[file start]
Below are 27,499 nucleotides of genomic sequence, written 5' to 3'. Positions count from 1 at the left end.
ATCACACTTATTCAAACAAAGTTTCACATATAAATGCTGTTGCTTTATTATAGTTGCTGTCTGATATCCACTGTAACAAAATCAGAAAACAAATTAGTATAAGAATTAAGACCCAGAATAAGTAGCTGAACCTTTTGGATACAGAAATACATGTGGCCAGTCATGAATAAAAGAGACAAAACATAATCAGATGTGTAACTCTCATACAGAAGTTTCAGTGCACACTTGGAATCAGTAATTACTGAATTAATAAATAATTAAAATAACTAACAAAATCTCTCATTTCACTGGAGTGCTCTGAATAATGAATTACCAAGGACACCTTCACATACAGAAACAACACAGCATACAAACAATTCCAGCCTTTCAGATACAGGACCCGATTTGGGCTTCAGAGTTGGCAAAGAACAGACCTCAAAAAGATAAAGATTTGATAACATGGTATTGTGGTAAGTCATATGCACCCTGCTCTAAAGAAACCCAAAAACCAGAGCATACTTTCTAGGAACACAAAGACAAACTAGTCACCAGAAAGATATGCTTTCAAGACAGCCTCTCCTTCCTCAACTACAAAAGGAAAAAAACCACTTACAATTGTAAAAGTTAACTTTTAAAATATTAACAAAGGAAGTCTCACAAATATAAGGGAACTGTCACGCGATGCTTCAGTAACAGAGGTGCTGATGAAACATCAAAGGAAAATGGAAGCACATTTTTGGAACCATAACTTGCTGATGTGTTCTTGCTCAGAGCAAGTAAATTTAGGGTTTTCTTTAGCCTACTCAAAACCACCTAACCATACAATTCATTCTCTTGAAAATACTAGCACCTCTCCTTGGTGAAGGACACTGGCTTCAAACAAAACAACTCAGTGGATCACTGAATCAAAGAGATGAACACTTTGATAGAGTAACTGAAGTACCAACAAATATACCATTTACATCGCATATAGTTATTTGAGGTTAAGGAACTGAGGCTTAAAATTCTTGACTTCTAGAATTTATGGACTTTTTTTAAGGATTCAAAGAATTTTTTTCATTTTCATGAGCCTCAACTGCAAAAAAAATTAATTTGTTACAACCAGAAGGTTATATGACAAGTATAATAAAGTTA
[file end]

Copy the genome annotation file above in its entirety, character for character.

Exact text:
Below are 27,499 nucleotides of genomic sequence, written 5' to 3'. Positions count from 1 at the left end.
ATCACACTTATTCAAACAAAGTTTCACATATAAATGCTGTTGCTTTATTATAGTTGCTGTCTGATATCCACTGTAACAAAATCAGAAAACAAATTAGTATAAGAATTAAGACCCAGAATAAGTAGCTGAACCTTTTGGATACAGAAATACATGTGGCCAGTCATGAATAAAAGAGACAAAACATAATCAGATGTGTAACTCTCATACAGAAGTTTCAGTGCACACTTGGAATCAGTAATTACTGAATTAATAAATAATTAAAATAACTAACAAAATCTCTCATTTCACTGGAGTGCTCTGAATAATGAATTACCAAGGACACCTTCACATACAGAAACAACACAGCATACAAACAATTCCAGCCTTTCAGATACAGGACCCGATTTGGGCTTCAGAGTTGGCAAAGAACAGACCTCAAAAAGATAAAGATTTGATAACATGGTATTGTGGTAAGTCATATGCACCCTGCTCTAAAGAAACCCAAAAACCAGAGCATACTTTCTAGGAACACAAAGACAAACTAGTCACCAGAAAGATATGCTTTCAAGACAGCCTCTCCTTCCTCAACTACAAAAGGAAAAAAACCACTTACAATTGTAAAAGTTAACTTTTAAAATATTAACAAAGGAAGTCTCACAAATATAAGGGAACTGTCACGCGATGCTTCAGTAACAGAGGTGCTGATGAAACATCAAAGGAAAATGGAAGCACATTTTTGGAACCATAACTTGCTGATGTGTTCTTGCTCAGAGCAAGTAAATTTAGGGTTTTCTTTAGCCTACTCAAAACCACCTAACCATACAATTCATTCTCTTGAAAATACTAGCACCTCTCCTTGGTGAAGGACACTGGCTTCAAACAAAACAACTCAGTGGATCACTGAATCAAAGAGATGAACACTTTGATAGAGTAACTGAAGTACCAACAAATATACCATTTACATCGCATATAGTTATTTGAGGTTAAGGAACTGAGGCTTAAAATTCTTGACTTCTAGAATTTATGGACTTTTTTTAAGGATTCAAAGAATTTTTTTCATTTTCATGAGCCTCAACTGCAAAAAAAATTAATTTGTTACAACCAGAAGGTTATATGACAAGTATAATAAAGTTA